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Places to Visit

Amazing places to visit around Hamilton Harbour

There are so many amazing trails, shorelines, and parks you can visit to connect to nature and Hamilton Harbour. Below are just some of BARC’s favourite places to host educational programs, community events, and hikes. We invite you to get outside and explore our watershed!

Hidden Valley Trail, Grindstone Creek Watershed

This easy-to-hike and popular trail takes visitors along Grindstone Creek. The Grindstone Creek watershed flows from above the Niagara Escarpment down through rural and residential areas to Hamilton Harbour, and provides 14% of the natural water in Hamilton Harbour. In the fall, visitors to the Hidden Valley Trail may spot Chinook salmon making their way upstream to spawn.

The Grindstone Creek watershed is more than just a nice place to take a walk. A 2022 report estimated that the stormwater management services provided by the area’s natural features is equivalent to over $2 billion in engineered infrastructure replacements. 

Spencer Creek Trail, Lower Spencer Creek Subwatershed

The Spencer Creek Trail in Dundas, Ontario follows along the shores of the creek before it joins Cootes Paradise Marsh. 

Keep your eyes peeled if you drive to the Spencer Creek trailhead; local turtle species are known to cross Cootes Drive in search of nesting habitat in the spring and early summer. Turtle fencing along the roadway and artificial nesting beds have been added to the area to provide safe spots for Hamilton’s resident turtle species to lay their eggs.  

BARC has contributed to marsh meadow restoration with Royal Botanical Gardens in the Spencer Creek subwatershed through our Marsh Volunteer Planting Program.

Princess Point, Cootes Paradise Marsh

Princess Point is on the south-west shore of Cootes Paradise Marsh. Owned and managed by Royal Botanical Gardens, this area is popular year-round as a recreational hotspot. In the summer, the public canoe dock is used to launch canoes, kayaks, and paddle boards into Cootes Paradise Marsh. And when winter freezes the surface of the marsh, skaters, snowshoers, and cross-country skiers venture onto the ice. 

Near the public canoe launch is a rain garden that BARC constructed in 2014. Rain gardens are a great natural strategy to improve water quality and prevent flooding. A collection of native wetland plants slows the movement of stormwater and helps prevent contaminants from ending up in the marsh.

Bayfront Park, Hamilton Harbour

Bayfront Park illustrates how dramatically a landscape can change over time. Once an industrial landfill, the site was transformed into greenspace and re-opened as a park in 1993. 

Paved trails, a public boat launch, and picnic tables are just some of the features that make this a popular spot for locals. 

BARC frequently heads to Bayfront Park for its public programs. We often host our Community Water Leaders, an 8-week in-depth volunteer program for young water professionals, down at the Bayfront Park docks.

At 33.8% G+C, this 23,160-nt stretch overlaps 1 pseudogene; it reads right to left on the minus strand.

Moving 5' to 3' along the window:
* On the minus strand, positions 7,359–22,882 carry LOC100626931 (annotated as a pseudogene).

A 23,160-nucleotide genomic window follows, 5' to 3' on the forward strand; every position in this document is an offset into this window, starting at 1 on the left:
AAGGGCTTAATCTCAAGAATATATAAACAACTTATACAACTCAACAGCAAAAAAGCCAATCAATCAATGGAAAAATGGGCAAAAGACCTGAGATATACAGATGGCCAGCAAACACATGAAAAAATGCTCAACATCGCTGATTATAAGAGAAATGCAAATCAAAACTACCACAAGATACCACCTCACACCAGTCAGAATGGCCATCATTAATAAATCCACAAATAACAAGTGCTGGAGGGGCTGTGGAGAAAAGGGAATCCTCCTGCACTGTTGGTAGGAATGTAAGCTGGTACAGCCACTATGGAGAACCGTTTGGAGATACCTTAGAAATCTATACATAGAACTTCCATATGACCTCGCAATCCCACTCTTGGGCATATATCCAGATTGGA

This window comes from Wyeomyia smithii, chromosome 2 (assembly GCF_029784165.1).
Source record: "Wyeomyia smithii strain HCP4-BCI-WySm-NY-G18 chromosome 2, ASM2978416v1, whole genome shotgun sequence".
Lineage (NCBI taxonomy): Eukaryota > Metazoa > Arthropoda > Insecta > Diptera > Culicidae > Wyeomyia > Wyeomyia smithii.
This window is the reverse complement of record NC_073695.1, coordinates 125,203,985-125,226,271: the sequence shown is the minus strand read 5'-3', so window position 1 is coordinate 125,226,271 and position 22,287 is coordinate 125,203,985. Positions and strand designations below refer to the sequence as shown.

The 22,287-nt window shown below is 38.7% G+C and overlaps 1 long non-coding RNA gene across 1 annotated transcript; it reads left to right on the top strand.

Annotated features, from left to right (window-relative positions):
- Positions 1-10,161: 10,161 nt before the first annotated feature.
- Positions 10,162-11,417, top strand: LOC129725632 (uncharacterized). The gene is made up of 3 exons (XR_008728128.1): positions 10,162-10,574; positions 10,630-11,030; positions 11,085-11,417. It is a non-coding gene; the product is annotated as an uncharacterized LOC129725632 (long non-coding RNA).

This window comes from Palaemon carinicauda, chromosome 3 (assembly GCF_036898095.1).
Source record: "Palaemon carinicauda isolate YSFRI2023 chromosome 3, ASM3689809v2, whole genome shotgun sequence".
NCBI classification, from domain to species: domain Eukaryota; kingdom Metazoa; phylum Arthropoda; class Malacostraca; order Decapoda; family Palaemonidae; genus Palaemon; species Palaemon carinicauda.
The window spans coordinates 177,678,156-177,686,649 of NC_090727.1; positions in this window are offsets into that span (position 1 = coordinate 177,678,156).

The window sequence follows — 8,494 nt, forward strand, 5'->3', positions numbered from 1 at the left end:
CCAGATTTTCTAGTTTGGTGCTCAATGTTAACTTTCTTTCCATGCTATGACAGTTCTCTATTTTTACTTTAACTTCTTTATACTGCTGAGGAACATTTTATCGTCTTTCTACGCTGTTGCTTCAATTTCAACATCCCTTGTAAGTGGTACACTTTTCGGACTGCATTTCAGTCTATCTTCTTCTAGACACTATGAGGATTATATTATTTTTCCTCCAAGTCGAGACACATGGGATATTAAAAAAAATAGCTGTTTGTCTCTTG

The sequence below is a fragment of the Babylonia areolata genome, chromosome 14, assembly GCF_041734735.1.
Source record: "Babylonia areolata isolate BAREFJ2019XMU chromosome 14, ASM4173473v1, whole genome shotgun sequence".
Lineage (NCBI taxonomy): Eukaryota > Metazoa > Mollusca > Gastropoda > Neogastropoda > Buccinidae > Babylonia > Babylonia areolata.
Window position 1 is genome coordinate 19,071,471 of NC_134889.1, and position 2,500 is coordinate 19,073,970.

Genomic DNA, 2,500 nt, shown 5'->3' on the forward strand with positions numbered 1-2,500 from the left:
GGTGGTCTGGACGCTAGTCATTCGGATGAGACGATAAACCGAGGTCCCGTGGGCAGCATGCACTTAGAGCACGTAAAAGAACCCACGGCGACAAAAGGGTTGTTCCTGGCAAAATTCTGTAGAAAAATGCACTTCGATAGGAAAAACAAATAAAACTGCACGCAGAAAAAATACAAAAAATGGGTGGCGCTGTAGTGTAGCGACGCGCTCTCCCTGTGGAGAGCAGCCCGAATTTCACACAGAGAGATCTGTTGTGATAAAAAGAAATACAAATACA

Albion Falls, Red Hill Creek Watershed

The natural landscape of our region has earned Hamilton the title of Waterfall Capital of the World. Thanks to the dramatic drop provided by the cliffs Niagara Escarpment, Hamilton is home to over 100 waterfalls. 

The 19-metres tall Albion Falls sits within the Red Hill Creek watershed on the east side of Hamilton. Visitors can walk the Mountain Brow Side Trail to loop their way around the falls, taking in spectacular views of the waterfall, the escarpment, and the city below the brow.

Windermere Basin, Hamilton Harbour

In the summer of 2013, federal, provincial, and City of Hamilton officials celebrated the completion of the $20.6-million rehabilitation of Windermere Basin, a 25-hectare plot of reclaimed industrial land. The project provided natural wildlife areas and parklands for recreational use. The area is a birding hotspot. 

Artificial islands were constructed in Windermere Basin to restore nesting sites for common terns and Caspian terns to support the Hamilton Harbour Remedial Action Plan. Both species are examples of colonial birds, birds that nest in groups and tend to return to the same nesting sites year after year.

Copps Pier Park, Hamilton Harbour

Copps Pier Park on Hamilton’s Pier 8 brings the community right up to the water’s edge. The park is connected to other important Hamilton landmarks like Bayfront Park and Princess Point by the Hamilton Waterfront Trail. The site plays host to movie nights and festivals in the summer months, and it’s an ideal spot to watch ships and sailboats in the Harbour. 

From Copps Pier Park, it’s easy to see that Hamilton is a true port city. The Port of Hamilton is Ontario’s largest port and is the western marine gateway to the Greater Hamilton and Toronto Area. Ship enthusiasts can use the Hamilton Oshawa Port Authority’s vessel tracker to see what ships are currently visiting the Harbour.